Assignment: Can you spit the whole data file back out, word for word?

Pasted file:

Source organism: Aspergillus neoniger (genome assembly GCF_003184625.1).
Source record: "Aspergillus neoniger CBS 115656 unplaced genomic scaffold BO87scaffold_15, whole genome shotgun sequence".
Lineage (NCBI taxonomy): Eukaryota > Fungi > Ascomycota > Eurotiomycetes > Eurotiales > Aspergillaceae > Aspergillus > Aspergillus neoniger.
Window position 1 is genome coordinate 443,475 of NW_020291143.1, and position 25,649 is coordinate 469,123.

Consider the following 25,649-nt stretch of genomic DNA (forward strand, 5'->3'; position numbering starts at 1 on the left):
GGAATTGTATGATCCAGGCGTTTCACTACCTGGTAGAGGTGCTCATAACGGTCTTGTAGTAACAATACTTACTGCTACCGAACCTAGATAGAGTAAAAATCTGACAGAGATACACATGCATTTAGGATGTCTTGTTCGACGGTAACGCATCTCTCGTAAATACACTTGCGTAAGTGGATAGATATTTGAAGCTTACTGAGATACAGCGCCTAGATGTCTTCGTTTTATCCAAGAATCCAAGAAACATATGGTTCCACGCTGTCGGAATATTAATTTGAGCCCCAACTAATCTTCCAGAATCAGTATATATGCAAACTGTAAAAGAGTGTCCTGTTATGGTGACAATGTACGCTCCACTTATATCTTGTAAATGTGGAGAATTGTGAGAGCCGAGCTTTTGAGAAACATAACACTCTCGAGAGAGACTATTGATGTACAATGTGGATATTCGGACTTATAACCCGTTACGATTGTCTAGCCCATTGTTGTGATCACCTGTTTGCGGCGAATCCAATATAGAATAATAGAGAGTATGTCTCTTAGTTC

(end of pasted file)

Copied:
Source organism: Aspergillus neoniger (genome assembly GCF_003184625.1).
Source record: "Aspergillus neoniger CBS 115656 unplaced genomic scaffold BO87scaffold_15, whole genome shotgun sequence".
Lineage (NCBI taxonomy): Eukaryota > Fungi > Ascomycota > Eurotiomycetes > Eurotiales > Aspergillaceae > Aspergillus > Aspergillus neoniger.
Window position 1 is genome coordinate 443,475 of NW_020291143.1, and position 25,649 is coordinate 469,123.

Consider the following 25,649-nt stretch of genomic DNA (forward strand, 5'->3'; position numbering starts at 1 on the left):
GGAATTGTATGATCCAGGCGTTTCACTACCTGGTAGAGGTGCTCATAACGGTCTTGTAGTAACAATACTTACTGCTACCGAACCTAGATAGAGTAAAAATCTGACAGAGATACACATGCATTTAGGATGTCTTGTTCGACGGTAACGCATCTCTCGTAAATACACTTGCGTAAGTGGATAGATATTTGAAGCTTACTGAGATACAGCGCCTAGATGTCTTCGTTTTATCCAAGAATCCAAGAAACATATGGTTCCACGCTGTCGGAATATTAATTTGAGCCCCAACTAATCTTCCAGAATCAGTATATATGCAAACTGTAAAAGAGTGTCCTGTTATGGTGACAATGTACGCTCCACTTATATCTTGTAAATGTGGAGAATTGTGAGAGCCGAGCTTTTGAGAAACATAACACTCTCGAGAGAGACTATTGATGTACAATGTGGATATTCGGACTTATAACCCGTTACGATTGTCTAGCCCATTGTTGTGATCACCTGTTTGCGGCGAATCCAATATAGAATAATAGAGAGTATGTCTCTTAGTTC